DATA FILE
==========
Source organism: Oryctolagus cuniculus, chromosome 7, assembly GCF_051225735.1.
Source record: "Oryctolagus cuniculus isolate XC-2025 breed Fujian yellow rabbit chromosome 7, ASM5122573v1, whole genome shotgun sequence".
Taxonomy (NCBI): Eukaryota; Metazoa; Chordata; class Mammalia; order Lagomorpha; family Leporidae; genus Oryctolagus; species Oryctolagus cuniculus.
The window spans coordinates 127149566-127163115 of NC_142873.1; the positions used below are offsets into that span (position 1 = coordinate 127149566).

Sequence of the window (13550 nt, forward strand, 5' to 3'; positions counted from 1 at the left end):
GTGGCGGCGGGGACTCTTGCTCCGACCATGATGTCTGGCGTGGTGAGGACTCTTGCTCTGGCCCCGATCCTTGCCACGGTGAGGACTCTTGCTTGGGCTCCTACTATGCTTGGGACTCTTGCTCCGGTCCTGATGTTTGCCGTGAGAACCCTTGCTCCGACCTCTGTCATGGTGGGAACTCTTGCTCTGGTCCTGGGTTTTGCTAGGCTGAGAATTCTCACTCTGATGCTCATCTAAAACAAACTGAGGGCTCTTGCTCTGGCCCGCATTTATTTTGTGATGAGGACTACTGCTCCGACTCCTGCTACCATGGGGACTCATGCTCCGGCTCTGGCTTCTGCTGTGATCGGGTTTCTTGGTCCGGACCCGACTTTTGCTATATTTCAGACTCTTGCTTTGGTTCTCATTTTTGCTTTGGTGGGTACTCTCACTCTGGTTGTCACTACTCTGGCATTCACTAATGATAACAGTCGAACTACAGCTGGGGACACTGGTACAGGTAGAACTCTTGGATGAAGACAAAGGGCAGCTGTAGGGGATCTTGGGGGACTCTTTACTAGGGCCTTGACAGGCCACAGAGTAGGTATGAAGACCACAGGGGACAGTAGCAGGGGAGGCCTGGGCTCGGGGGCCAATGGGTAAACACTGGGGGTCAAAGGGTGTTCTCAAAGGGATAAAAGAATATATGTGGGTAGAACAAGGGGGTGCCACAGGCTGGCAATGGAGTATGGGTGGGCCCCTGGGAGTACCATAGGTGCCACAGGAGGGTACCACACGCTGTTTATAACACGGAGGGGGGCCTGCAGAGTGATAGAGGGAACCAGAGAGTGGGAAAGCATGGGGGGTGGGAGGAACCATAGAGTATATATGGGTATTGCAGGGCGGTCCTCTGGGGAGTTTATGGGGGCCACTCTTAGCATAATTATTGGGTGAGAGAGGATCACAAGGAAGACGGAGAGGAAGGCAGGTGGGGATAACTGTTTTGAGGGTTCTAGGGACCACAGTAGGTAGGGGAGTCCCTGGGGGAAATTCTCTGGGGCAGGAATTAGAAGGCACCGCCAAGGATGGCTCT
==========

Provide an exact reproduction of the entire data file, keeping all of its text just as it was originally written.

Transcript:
Source organism: Oryctolagus cuniculus, chromosome 7, assembly GCF_051225735.1.
Source record: "Oryctolagus cuniculus isolate XC-2025 breed Fujian yellow rabbit chromosome 7, ASM5122573v1, whole genome shotgun sequence".
Taxonomy (NCBI): Eukaryota; Metazoa; Chordata; class Mammalia; order Lagomorpha; family Leporidae; genus Oryctolagus; species Oryctolagus cuniculus.
The window spans coordinates 127149566-127163115 of NC_142873.1; the positions used below are offsets into that span (position 1 = coordinate 127149566).

Sequence of the window (13550 nt, forward strand, 5' to 3'; positions counted from 1 at the left end):
GTGGCGGCGGGGACTCTTGCTCCGACCATGATGTCTGGCGTGGTGAGGACTCTTGCTCTGGCCCCGATCCTTGCCACGGTGAGGACTCTTGCTTGGGCTCCTACTATGCTTGGGACTCTTGCTCCGGTCCTGATGTTTGCCGTGAGAACCCTTGCTCCGACCTCTGTCATGGTGGGAACTCTTGCTCTGGTCCTGGGTTTTGCTAGGCTGAGAATTCTCACTCTGATGCTCATCTAAAACAAACTGAGGGCTCTTGCTCTGGCCCGCATTTATTTTGTGATGAGGACTACTGCTCCGACTCCTGCTACCATGGGGACTCATGCTCCGGCTCTGGCTTCTGCTGTGATCGGGTTTCTTGGTCCGGACCCGACTTTTGCTATATTTCAGACTCTTGCTTTGGTTCTCATTTTTGCTTTGGTGGGTACTCTCACTCTGGTTGTCACTACTCTGGCATTCACTAATGATAACAGTCGAACTACAGCTGGGGACACTGGTACAGGTAGAACTCTTGGATGAAGACAAAGGGCAGCTGTAGGGGATCTTGGGGGACTCTTTACTAGGGCCTTGACAGGCCACAGAGTAGGTATGAAGACCACAGGGGACAGTAGCAGGGGAGGCCTGGGCTCGGGGGCCAATGGGTAAACACTGGGGGTCAAAGGGTGTTCTCAAAGGGATAAAAGAATATATGTGGGTAGAACAAGGGGGTGCCACAGGCTGGCAATGGAGTATGGGTGGGCCCCTGGGAGTACCATAGGTGCCACAGGAGGGTACCACACGCTGTTTATAACACGGAGGGGGGCCTGCAGAGTGATAGAGGGAACCAGAGAGTGGGAAAGCATGGGGGGTGGGAGGAACCATAGAGTATATATGGGTATTGCAGGGCGGTCCTCTGGGGAGTTTATGGGGGCCACTCTTAGCATAATTATTGGGTGAGAGAGGATCACAAGGAAGACGGAGAGGAAGGCAGGTGGGGATAACTGTTTTGAGGGTTCTAGGGACCACAGTAGGTAGGGGAGTCCCTGGGGGAAATTCTCTGGGGCAGGAATTAGAAGGCACCGCCAAGGATGGCTCT